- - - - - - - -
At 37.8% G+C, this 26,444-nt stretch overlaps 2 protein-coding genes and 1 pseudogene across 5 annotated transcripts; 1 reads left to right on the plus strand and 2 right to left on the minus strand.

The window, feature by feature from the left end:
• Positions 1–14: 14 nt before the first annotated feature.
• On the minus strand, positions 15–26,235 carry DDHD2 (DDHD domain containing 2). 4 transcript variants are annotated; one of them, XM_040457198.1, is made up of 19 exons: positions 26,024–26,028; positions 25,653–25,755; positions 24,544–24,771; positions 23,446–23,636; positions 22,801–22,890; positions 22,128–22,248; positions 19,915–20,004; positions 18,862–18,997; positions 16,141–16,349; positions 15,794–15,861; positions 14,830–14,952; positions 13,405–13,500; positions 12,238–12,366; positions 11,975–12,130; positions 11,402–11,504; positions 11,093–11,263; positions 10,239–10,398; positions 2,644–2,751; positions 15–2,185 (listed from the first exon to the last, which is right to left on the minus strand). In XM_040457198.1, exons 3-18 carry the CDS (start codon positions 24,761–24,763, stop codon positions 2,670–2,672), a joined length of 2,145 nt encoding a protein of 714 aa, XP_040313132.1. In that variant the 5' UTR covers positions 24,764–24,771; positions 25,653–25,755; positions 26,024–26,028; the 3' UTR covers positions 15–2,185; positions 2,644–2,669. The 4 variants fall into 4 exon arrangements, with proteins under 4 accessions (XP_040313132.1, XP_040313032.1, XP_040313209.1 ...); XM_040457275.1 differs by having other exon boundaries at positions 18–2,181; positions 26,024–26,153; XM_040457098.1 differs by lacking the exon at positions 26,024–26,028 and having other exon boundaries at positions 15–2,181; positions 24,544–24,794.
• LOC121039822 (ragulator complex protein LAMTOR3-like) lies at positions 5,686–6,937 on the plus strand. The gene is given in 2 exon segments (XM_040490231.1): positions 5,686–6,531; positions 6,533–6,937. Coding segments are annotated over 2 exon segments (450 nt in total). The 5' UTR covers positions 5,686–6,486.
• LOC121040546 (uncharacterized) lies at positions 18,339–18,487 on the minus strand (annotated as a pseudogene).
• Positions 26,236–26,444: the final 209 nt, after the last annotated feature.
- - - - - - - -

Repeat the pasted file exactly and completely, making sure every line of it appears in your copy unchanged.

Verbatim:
At 37.8% G+C, this 26,444-nt stretch overlaps 2 protein-coding genes and 1 pseudogene across 5 annotated transcripts; 1 reads left to right on the plus strand and 2 right to left on the minus strand.

The window, feature by feature from the left end:
• Positions 1–14: 14 nt before the first annotated feature.
• On the minus strand, positions 15–26,235 carry DDHD2 (DDHD domain containing 2). 4 transcript variants are annotated; one of them, XM_040457198.1, is made up of 19 exons: positions 26,024–26,028; positions 25,653–25,755; positions 24,544–24,771; positions 23,446–23,636; positions 22,801–22,890; positions 22,128–22,248; positions 19,915–20,004; positions 18,862–18,997; positions 16,141–16,349; positions 15,794–15,861; positions 14,830–14,952; positions 13,405–13,500; positions 12,238–12,366; positions 11,975–12,130; positions 11,402–11,504; positions 11,093–11,263; positions 10,239–10,398; positions 2,644–2,751; positions 15–2,185 (listed from the first exon to the last, which is right to left on the minus strand). In XM_040457198.1, exons 3-18 carry the CDS (start codon positions 24,761–24,763, stop codon positions 2,670–2,672), a joined length of 2,145 nt encoding a protein of 714 aa, XP_040313132.1. In that variant the 5' UTR covers positions 24,764–24,771; positions 25,653–25,755; positions 26,024–26,028; the 3' UTR covers positions 15–2,185; positions 2,644–2,669. The 4 variants fall into 4 exon arrangements, with proteins under 4 accessions (XP_040313132.1, XP_040313032.1, XP_040313209.1 ...); XM_040457275.1 differs by having other exon boundaries at positions 18–2,181; positions 26,024–26,153; XM_040457098.1 differs by lacking the exon at positions 26,024–26,028 and having other exon boundaries at positions 15–2,181; positions 24,544–24,794.
• LOC121039822 (ragulator complex protein LAMTOR3-like) lies at positions 5,686–6,937 on the plus strand. The gene is given in 2 exon segments (XM_040490231.1): positions 5,686–6,531; positions 6,533–6,937. Coding segments are annotated over 2 exon segments (450 nt in total). The 5' UTR covers positions 5,686–6,486.
• LOC121040546 (uncharacterized) lies at positions 18,339–18,487 on the minus strand (annotated as a pseudogene).
• Positions 26,236–26,444: the final 209 nt, after the last annotated feature.